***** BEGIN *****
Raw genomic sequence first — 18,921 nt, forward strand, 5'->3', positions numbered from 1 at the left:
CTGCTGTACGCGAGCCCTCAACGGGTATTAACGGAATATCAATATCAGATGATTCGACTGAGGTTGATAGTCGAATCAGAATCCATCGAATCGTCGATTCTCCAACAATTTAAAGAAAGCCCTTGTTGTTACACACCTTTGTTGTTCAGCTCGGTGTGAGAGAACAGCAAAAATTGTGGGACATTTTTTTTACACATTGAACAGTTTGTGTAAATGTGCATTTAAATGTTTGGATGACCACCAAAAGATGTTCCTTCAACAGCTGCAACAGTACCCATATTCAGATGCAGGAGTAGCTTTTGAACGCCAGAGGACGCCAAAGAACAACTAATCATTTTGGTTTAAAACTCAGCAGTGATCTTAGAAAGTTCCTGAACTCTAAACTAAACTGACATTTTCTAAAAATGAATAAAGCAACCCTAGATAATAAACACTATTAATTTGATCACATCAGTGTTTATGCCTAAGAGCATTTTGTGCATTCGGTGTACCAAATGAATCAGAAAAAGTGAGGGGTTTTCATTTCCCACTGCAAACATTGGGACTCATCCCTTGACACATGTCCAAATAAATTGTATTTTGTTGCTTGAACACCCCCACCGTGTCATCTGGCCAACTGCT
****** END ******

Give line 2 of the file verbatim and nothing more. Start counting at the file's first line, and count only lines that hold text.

CTGCTGTACGCGAGCCCTCAACGGGTATTAACGGAATATCAATATCAGATGATTCGACTGAGGTTGATAGTCGAATCAGAATCCATCGAATCGTCGATTCTCCAACAATTTAAAGAAAGCCCTTGTTGTTACACACCTTTGTTGTTCAGCTCGGTGTGAGAGAACAGCAAAAATTGTGGGACATTTTTTTTACACATTGAACAGTTTGTGTAAATGTGCATTTAAATGTTTGGATGACCACCAAAAGATGTTCCTTCAACAGCTGCAACAGTACCCATATTCAGATGCAGGAGTAGCTTTTGAACGCCAGAGGACGCCAAAGAACAACTAATCATTTTGGTTTAAAACTCAGCAGTGATCTTAGAAAGTTCCTGAACTCTAAACTAAACTGACATTTTCTAAAAATGAATAAAGCAACCCTAGATAATAAACACTATTAATTTGATCACATCAGTGTTTATGCCTAAGAGCATTTTGTGCATTCGGTGTACCAAATGAATCAGAAAAAGTGAGGGGTTTTCATTTCCCACTGCAAACATTGGGACTCATCCCTTGACACATGTCCAAATAAATTGTATTTTGTTGCTTGAACACCCCCACCGTGTCATCTGGCCAACTGCT